A friend wrote to me that my post on 24+ signs you’re truly an ex-newspaper journalist is depressing. (She is a current newspaper journalist.) That distressed me because it wasn’t intended to be depressing. A little snarky, maybe, and certainly realistic, but not depressing.
I’ve been noodling around a second post — “24+ signs: once a journalist, always a journalist” — but it seems too derivative. (See the end of the post.) Plus, many of the signs listed in that ex-newspaper journalist post reflect a love of newspaper journalism in their own way….and a lost love, too.
Then my friend Amanda Lehmert, a reporter and editor at my former newspaper, wrote: “Now that just proves there are no ex-journalists, only people who are no longer employed by newspapers.” She was referring to this comment: “I have the scanner app on my phone, too. Sometimes I play it in the background instead of music.”
Amanda is exactly right. Just because we’ve left the employ of newspapers doesn’t mean we’ve lost the habits and the standards, the thrill and the angst, and the anger and the love of newspapering. And the truth is, you don’t have to be a journalist who works for a newspaper to have these feelings.
We get angry at change and the inability to change, bad hours and worse pay, and bosses and readers who don’t appreciate us.
But every journalist worth a damn loves the chase of the story, the making a difference in the world and the privilege of working with smart, funny creative people. People wrote fondly about following sirens and understanding deadlines and telling stories.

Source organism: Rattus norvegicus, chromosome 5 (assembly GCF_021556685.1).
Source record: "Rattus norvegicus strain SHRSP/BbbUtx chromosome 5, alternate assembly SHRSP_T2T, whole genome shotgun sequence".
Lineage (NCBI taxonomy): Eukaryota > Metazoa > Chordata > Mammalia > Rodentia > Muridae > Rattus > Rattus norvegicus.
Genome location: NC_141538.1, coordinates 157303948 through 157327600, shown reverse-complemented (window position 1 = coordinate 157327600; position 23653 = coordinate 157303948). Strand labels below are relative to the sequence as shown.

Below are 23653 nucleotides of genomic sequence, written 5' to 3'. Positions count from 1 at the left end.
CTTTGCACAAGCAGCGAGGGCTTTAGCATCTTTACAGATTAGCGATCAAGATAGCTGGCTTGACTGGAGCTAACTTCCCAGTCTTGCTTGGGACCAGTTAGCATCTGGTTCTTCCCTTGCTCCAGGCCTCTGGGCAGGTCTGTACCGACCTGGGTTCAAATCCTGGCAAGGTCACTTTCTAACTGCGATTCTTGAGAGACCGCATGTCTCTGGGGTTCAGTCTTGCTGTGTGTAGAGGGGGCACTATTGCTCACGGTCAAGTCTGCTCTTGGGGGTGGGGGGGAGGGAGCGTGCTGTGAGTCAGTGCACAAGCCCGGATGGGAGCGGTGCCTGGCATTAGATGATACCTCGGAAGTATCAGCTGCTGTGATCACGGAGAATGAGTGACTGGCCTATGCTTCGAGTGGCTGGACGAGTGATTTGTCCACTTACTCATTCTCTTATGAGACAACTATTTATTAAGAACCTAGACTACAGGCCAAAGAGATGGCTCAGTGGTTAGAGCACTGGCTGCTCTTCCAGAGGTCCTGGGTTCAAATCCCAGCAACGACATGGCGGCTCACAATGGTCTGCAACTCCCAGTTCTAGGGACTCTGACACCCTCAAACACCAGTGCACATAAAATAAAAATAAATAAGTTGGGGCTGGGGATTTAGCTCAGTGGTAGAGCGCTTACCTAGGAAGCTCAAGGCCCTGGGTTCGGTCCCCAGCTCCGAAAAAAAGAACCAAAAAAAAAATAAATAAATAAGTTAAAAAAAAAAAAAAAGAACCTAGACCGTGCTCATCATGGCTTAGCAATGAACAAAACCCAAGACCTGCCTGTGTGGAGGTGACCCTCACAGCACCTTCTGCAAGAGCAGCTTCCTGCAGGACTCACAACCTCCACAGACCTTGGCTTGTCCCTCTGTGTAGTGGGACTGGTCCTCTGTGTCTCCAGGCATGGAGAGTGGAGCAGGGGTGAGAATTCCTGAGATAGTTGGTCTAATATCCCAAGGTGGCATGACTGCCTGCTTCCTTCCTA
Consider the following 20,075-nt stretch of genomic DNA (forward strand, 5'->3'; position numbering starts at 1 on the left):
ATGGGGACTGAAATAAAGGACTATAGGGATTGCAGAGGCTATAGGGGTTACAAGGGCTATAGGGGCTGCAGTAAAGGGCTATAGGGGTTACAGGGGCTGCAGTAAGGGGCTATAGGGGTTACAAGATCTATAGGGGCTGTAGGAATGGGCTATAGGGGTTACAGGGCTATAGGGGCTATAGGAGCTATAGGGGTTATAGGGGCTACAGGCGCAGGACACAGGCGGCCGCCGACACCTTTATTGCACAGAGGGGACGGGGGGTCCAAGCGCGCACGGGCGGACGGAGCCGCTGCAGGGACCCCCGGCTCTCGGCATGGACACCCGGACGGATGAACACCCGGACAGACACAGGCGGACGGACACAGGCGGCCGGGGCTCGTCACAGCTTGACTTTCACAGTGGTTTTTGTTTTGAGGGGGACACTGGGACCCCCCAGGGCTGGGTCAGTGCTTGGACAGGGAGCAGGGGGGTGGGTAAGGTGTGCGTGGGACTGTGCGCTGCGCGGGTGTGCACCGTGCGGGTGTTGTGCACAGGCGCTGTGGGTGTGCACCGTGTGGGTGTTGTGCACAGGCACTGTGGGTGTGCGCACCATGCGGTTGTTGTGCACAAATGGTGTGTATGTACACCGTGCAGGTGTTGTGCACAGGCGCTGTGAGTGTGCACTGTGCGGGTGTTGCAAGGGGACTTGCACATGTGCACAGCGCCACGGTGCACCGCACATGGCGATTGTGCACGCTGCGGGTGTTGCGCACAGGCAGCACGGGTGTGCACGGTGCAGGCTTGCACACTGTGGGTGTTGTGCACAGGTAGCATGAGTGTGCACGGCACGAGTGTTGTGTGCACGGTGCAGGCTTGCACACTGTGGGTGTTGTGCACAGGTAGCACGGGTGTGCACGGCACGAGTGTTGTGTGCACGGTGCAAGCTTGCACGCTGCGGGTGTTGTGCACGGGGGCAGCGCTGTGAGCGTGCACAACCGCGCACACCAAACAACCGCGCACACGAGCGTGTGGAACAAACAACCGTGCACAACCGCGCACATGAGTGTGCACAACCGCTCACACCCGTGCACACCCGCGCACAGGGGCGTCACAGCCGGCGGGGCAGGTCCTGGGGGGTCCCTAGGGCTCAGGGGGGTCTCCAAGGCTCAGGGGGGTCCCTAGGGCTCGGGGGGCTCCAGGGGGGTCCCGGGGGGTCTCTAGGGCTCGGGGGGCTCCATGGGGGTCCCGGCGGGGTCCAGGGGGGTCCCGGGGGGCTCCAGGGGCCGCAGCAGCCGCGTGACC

This comment best captures the close-knit newsroom feel.
“You really miss the feeling of camaraderie in the newsroom and realize you will never again work with such a great group of bright, passionate, dedicated, fun, humble, educated and liberal folks in your life. As a newspaper reporter or copy editor, you could go to almost any newsroom in the country and would feel like you just belonged. This is what made the field worthwhile, despite the very low pay.”
I tell my students that a journalism degree is worth every penny you spend on it. If you don’t, you’ll be fine because every business appreciates people who know how to write clearly, concisely and cogently, who can gather information, analyze it and think critically. And, as a commenter said, you make deadlines.
But if you go into journalism, yes, the industry is in flux and you’re not going to get rich. Instead, you’ll have a ball, working with great colleagues, meeting interesting people and telling their stories, and making a difference to your readers. And maybe you’ll be the one who figures it all out.
(If you want to post a comment on “24 signs: once a journalist, always a journalist,” please do.)
Quick update: I just got this comment on the earlier post that makes my point: You secretly fantasize that when you happen to be visiting your husband’s newsroom and jokingly offer to put together the NHL roundup, someone will yell “Yes, please! And can you edit the Mets gamer, too? And there’s a pile of page proofs over there. And when you finish that, we need captions for an online slideshow.”